Hello, it’s Tomoharu Saito. Today, I am returning to my series “Important Things for Tournament Success”. In past articles in this series, I’ve covered various topics including the importance of concentration ability, having fun, and your play environment, but today’s themes are different. I am going to talk about a few less commonly explored subjects.
Physical Condition Management
When you are in poor physical condition, your ability to think and concentrate decreases proportionally. It is very important to manage your physical condition prior to a tournament. Fortunately, I have rarely felt unwell when playing in a large tournament. I found that there were times when I practiced too much before a big tournament and overworked myself, or when I packed improperly for weather differences in a foreign country (a change of seasons or different air temperatures), and it is easy to understand how this impacted my physical condition. If this is what you are dealing with, by heightening your awareness just a little, you will play in events in poor physical condition less and less.
Avoiding overworking right before a tournament, bringing appropriate clothes, eating a balanced diet, all of this common advice applies here. Regularly exercising to get into good shape is also a good idea, but because of the time it takes I feel it is not cost-effective, as far as tournament success is concerned, and generally do not exercise right before an event.
Though this probably has no bearing on many people, jet lag is my number one enemy in terms of physical condition. I will mention once that I think not sleeping the day before your flight is best, because in recent years this method has enabled me to combat the problem of jet lag. If you are extremely tired on the plane you can sleep through the flight and get nothing but rest. After your arrival, make sure not to sleep until it is past 10 PM local time and to be in bed no later than 1 AM. For me, sleeping on a plane is only about half as effective as sleeping in regular circumstances. Even if you can sleep in economy class seats, the unsatisfactory conditions can still leave you feeling fatigued. Not sleeping before a flight also allows you to sleep easily when you arrive at the tournament location. If it is the evening local time and you still cannot sleep, as a last resort you could drink alcohol to help you get some rest.
If you must play in a tournament in poor physical condition there is still one positive to note. When you are keenly aware of the fact that you are playing in poor physical condition, you may be more attentive and make fewer careless play mistakes. I’ve heard some people say that, “You have a better chance of success at Magic when you’re feeling unwell,” but I think that people like that might generally make a lot of careless misplays.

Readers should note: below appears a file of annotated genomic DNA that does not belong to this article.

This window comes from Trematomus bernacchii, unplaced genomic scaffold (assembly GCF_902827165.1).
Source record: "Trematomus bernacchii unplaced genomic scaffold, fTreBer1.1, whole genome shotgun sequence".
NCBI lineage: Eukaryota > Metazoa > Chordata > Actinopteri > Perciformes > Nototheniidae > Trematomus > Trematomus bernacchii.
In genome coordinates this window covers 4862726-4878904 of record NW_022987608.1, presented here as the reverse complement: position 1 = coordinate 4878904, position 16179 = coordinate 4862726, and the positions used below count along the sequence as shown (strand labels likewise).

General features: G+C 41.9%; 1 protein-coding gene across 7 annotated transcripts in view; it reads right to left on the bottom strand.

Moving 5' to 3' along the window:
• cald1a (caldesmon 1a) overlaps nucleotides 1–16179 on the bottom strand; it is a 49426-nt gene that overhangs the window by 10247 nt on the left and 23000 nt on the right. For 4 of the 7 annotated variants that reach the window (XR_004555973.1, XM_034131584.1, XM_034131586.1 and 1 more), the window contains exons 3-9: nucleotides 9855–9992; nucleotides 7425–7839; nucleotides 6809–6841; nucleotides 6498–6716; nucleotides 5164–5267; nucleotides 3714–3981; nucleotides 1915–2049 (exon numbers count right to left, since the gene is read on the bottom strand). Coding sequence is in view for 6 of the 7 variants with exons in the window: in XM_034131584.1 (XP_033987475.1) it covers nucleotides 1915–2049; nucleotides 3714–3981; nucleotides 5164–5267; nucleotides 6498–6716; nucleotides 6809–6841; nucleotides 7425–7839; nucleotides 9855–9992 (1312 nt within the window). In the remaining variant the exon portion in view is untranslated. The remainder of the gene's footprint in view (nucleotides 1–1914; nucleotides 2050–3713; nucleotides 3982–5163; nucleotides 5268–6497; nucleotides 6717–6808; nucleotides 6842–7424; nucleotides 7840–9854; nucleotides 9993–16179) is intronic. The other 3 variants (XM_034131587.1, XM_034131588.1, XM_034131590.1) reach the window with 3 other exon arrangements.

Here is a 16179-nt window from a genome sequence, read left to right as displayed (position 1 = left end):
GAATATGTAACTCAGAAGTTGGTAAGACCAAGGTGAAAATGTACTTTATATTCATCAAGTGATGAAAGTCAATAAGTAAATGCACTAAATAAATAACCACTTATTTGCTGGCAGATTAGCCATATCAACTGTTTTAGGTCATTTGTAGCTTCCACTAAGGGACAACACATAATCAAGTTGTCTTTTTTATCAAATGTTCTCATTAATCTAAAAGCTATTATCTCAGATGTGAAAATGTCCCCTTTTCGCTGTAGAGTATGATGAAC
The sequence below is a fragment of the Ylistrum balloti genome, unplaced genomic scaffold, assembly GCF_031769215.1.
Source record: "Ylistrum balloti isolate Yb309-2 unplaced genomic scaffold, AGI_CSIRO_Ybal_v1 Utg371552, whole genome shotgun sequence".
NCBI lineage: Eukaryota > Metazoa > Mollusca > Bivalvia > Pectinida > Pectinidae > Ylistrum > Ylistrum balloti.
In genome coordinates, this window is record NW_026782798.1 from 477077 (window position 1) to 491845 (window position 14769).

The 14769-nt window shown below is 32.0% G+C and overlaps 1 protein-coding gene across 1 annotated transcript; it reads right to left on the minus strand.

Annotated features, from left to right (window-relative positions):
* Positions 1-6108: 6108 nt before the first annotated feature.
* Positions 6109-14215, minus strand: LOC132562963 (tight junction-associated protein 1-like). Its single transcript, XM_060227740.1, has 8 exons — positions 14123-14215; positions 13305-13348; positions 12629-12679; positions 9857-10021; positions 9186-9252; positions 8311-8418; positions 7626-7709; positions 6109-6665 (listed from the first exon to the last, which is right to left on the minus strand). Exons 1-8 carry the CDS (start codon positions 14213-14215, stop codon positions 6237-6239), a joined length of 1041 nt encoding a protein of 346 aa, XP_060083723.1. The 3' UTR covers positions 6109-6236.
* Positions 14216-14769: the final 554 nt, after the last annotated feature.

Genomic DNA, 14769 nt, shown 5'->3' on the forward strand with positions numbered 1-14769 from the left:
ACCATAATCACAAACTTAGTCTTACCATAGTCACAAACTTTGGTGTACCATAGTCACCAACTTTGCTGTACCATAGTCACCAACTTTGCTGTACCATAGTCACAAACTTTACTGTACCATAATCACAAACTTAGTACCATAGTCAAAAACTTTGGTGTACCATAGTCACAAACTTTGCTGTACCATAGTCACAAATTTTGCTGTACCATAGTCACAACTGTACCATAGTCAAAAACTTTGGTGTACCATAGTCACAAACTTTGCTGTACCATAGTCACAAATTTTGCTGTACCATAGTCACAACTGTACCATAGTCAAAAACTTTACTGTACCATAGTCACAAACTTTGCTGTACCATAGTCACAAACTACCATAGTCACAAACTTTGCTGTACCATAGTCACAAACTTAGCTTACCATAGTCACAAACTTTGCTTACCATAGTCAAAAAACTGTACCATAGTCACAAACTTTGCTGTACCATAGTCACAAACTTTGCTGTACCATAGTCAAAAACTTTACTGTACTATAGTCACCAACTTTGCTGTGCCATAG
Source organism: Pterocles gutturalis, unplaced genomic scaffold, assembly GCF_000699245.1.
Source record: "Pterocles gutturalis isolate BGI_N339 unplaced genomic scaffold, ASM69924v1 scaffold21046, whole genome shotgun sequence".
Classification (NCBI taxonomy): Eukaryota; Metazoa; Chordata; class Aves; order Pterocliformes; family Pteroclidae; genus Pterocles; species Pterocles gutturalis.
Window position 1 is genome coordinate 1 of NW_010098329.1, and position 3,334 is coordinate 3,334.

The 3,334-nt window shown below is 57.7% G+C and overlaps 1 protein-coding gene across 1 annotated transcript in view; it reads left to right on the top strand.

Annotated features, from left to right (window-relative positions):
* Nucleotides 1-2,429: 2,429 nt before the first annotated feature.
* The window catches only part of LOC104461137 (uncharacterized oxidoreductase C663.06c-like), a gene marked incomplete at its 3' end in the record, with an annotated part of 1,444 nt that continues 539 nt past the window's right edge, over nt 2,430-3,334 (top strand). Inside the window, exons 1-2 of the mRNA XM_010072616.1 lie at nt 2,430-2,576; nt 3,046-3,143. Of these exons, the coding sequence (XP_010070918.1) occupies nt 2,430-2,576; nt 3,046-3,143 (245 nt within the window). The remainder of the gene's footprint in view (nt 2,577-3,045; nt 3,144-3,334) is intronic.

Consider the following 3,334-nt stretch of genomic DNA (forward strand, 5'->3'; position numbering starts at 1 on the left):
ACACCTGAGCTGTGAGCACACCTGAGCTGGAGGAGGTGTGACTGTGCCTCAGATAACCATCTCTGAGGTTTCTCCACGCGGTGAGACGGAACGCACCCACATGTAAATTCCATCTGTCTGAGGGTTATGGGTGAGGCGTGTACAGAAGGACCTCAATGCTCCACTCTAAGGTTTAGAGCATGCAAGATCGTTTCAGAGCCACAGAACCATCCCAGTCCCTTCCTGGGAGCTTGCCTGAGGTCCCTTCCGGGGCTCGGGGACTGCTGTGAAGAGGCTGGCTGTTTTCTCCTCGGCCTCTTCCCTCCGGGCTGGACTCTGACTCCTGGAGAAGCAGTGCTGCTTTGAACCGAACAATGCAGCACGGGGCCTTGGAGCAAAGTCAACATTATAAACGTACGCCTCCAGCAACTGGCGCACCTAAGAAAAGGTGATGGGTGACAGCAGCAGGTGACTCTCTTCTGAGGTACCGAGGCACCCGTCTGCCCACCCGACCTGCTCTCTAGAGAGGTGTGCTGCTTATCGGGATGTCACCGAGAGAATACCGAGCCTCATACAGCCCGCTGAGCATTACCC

However, being both attentive and in excellent physical condition is best. The morning of the event you should always eat breakfast. This will reduce the number of so-called “fatigue mistakes” you make. This is especially important for individuals like me who are not morning people. Since the act of eating wakes up your body and allows you to take in energy, it is important to eat on the day of the event.
How long until sign-ups close? How long until the tournament starts? How long until the end of this round? How long until the beginning of the next round? When you don’t know the answers to these questions at a tournament there is always the possibility of having an unpleasant experience. Being even a little late to a tournament can result in your being unable to enter, and being late to a round can result in a game loss. Just one game loss can snatch away your chance at Top 8. These things are completely avoidable, so being aware of the event or round’s start time and checking your watch are important habits.
Additionally, you need to be careful because being late to practice with your colleagues wastes their time and may decrease their desire to work with you. For example, eight people are getting together for a draft and seven of them must wait for twenty minutes. Seven people each waiting twenty minutes becomes 140 minutes in total that they are kept waiting. In creating a better environment for yourself, you must reduce behaviors that decrease others’ confidence in you as much as possible.
Playing and Enforcing an Honest Game